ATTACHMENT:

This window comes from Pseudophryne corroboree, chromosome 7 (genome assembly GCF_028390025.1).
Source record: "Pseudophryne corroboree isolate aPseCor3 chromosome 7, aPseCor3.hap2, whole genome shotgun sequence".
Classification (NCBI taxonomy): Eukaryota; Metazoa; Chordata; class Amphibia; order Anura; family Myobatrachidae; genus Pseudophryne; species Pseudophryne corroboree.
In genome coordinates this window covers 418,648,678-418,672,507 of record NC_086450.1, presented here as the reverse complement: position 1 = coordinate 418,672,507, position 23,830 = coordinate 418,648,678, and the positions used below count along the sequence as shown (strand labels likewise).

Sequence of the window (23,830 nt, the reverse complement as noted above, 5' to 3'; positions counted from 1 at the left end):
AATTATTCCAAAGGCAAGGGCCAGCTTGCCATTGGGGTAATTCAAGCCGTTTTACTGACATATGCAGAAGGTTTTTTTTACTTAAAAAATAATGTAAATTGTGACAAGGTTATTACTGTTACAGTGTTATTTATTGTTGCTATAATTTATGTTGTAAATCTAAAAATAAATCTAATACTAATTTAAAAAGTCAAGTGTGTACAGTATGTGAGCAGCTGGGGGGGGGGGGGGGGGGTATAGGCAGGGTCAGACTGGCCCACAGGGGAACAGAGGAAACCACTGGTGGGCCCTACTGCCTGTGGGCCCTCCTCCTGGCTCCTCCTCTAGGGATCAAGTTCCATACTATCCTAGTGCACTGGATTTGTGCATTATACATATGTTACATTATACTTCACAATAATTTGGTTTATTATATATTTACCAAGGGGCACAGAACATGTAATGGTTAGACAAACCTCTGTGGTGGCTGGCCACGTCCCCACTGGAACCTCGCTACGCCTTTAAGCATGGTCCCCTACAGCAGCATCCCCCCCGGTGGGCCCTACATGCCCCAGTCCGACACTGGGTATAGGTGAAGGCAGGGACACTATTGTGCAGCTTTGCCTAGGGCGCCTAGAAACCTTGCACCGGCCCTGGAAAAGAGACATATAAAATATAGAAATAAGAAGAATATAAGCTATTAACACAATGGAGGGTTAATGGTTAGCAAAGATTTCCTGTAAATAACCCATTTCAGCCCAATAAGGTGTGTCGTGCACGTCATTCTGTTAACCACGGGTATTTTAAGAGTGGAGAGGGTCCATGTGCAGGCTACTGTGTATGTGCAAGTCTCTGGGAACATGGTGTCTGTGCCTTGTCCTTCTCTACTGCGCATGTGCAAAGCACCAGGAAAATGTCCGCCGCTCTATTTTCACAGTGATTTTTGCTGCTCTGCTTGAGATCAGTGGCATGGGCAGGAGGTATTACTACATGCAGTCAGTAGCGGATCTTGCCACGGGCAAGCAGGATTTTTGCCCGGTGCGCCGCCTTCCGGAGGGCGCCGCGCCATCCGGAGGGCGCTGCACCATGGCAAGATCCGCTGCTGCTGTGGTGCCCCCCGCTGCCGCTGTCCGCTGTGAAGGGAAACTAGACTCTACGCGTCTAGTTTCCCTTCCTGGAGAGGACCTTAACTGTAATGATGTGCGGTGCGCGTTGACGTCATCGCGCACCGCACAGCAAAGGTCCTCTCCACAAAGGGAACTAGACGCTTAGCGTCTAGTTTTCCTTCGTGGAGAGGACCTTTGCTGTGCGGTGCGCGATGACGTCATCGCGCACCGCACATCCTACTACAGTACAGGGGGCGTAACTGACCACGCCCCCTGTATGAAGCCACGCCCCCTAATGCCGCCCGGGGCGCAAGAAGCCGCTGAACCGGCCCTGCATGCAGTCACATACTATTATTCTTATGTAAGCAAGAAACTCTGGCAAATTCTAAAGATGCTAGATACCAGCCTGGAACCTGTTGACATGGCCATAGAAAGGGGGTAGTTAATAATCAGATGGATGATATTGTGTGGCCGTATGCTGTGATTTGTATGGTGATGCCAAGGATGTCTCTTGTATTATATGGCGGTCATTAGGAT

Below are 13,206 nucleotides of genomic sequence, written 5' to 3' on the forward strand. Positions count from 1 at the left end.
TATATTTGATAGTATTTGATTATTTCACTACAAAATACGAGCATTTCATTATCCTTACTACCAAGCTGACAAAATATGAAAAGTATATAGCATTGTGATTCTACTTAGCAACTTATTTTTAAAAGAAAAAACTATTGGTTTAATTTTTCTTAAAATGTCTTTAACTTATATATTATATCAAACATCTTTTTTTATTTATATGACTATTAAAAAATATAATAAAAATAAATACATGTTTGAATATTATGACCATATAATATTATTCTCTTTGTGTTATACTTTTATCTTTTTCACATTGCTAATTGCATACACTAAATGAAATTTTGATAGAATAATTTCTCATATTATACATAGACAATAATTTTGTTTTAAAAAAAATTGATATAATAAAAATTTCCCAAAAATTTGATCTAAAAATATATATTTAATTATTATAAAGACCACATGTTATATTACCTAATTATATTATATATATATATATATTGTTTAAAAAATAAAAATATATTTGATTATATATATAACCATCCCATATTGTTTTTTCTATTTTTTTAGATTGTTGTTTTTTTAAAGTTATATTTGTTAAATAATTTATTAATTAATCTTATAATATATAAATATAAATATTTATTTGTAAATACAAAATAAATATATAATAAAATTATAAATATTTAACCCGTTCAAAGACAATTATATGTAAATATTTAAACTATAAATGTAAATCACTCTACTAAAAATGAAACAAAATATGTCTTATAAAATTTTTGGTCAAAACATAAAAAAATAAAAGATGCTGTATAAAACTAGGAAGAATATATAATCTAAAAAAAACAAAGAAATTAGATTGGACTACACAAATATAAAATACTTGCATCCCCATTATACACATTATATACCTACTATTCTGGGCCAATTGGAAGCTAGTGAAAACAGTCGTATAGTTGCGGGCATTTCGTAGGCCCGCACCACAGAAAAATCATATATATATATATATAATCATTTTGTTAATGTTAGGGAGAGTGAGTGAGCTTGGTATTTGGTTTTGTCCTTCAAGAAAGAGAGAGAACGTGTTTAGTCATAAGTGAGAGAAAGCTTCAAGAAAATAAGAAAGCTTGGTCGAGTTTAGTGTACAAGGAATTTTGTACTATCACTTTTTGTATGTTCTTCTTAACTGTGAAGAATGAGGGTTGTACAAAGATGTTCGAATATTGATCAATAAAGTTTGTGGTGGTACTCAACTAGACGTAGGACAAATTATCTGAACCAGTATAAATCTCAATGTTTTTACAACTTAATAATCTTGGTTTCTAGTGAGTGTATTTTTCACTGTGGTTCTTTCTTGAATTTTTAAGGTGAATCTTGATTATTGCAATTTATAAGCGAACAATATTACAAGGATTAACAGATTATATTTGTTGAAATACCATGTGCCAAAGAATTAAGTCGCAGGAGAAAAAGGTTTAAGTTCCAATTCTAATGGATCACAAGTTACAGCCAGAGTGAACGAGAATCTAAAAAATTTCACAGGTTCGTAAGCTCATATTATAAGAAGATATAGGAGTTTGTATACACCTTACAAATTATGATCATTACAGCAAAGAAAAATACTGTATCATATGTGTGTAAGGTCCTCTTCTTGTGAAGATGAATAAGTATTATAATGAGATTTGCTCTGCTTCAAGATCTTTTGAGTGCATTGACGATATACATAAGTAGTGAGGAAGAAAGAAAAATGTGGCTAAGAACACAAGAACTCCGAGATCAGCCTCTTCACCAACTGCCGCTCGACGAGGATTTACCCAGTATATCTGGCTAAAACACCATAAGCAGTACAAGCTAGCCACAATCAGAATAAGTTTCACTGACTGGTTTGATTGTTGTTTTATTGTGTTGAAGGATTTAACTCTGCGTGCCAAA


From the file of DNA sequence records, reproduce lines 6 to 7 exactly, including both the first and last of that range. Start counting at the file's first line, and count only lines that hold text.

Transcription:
AATTATTCCAAAGGCAAGGGCCAGCTTGCCATTGGGGTAATTCAAGCCGTTTTACTGACATATGCAGAAGGTTTTTTTTACTTAAAAAATAATGTAAATTGTGACAAGGTTATTACTGTTACAGTGTTATTTATTGTTGCTATAATTTATGTTGTAAATCTAAAAATAAATCTAATACTAATTTAAAAAGTCAAGTGTGTACAGTATGTGAGCAGCTGGGGGGGGGGGGGGGGGGTATAGGCAGGGTCAGACTGGCCCACAGGGGAACAGAGGAAACCACTGGTGGGCCCTACTGCCTGTGGGCCCTCCTCCTGGCTCCTCCTCTAGGGATCAAGTTCCATACTATCCTAGTGCACTGGATTTGTGCATTATACATATGTTACATTATACTTCACAATAATTTGGTTTATTATATATTTACCAAGGGGCACAGAACATGTAATGGTTAGACAAACCTCTGTGGTGGCTGGCCACGTCCCCACTGGAACCTCGCTACGCCTTTAAGCATGGTCCCCTACAGCAGCATCCCCCCCGGTGGGCCCTACATGCCCCAGTCCGACACTGGGTATAGGTGAAGGCAGGGACACTATTGTGCAGCTTTGCCTAGGGCGCCTAGAAACCTTGCACCGGCCCTGGAAAAGAGACATATAAAATATAGAAATAAGAAGAATATAAGCTATTAACACAATGGAGGGTTAATGGTTAGCAAAGATTTCCTGTAAATAACCCATTTCAGCCCAATAAGGTGTGTCGTGCACGTCATTCTGTTAACCACGGGTATTTTAAGAGTGGAGAGGGTCCATGTGCAGGCTACTGTGTATGTGCAAGTCTCTGGGAACATGGTGTCTGTGCCTTGTCCTTCTCTACTGCGCATGTGCAAAGCACCAGGAAAATGTCCGCCGCTCTATTTTCACAGTGATTTTTGCTGCTCTGCTTGAGATCAGTGGCATGGGCAGGAGGTATTACTACATGCAGTCAGTAGCGGATCTTGCCACGGGCAAGCAGGATTTTTGCCCGGTGCGCCGCCTTCCGGAGGGCGCCGCGCCATCCGGAGGGCGCTGCACCATGGCAAGATCCGCTGCTGCTGTGGTGCCCCCCGCTGCCGCTGTCCGCTGTGAAGGGAAACTAGACTCTACGCGTCTAGTTTCCCTTCCTGGAGAGGACCTTAACTGTAATGATGTGCGGTGCGCGTTGACGTCATCGCGCACCGCACAGCAAAGGTCCTCTCCACAAAGGGAACTAGACGCTTAGCGTCTAGTTTTCCTTCGTGGAGAGGACCTTTGCTGTGCGGTGCGCGATGACGTCATCGCGCACCGCACATCCTACTACAGTACAGGGGGCGTAACTGACCACGCCCCCTGTATGAAGCCACGCCCCCTAATGCCGCCCGGGGCGCAAGAAGCCGCTGAACCGGCCCTGCATGCAGTCACATACTATTATTCTTATGTAAGCAAGAAACTCTGGCAAATTCTAAAGATGCTAGATACCAGCCTGGAACCTGTTGACATGGCCATAGAAAGGGGGTAGTTAATAATCAGATGGATGATATTGTGTGGCCGTATGCTGTGATTTGTATGGTGATGCCAAGGATGTCTCTTGTATTATATGGCGGTCATTAGGAT

Below are 13,206 nucleotides of genomic sequence, written 5' to 3' on the forward strand. Positions count from 1 at the left end.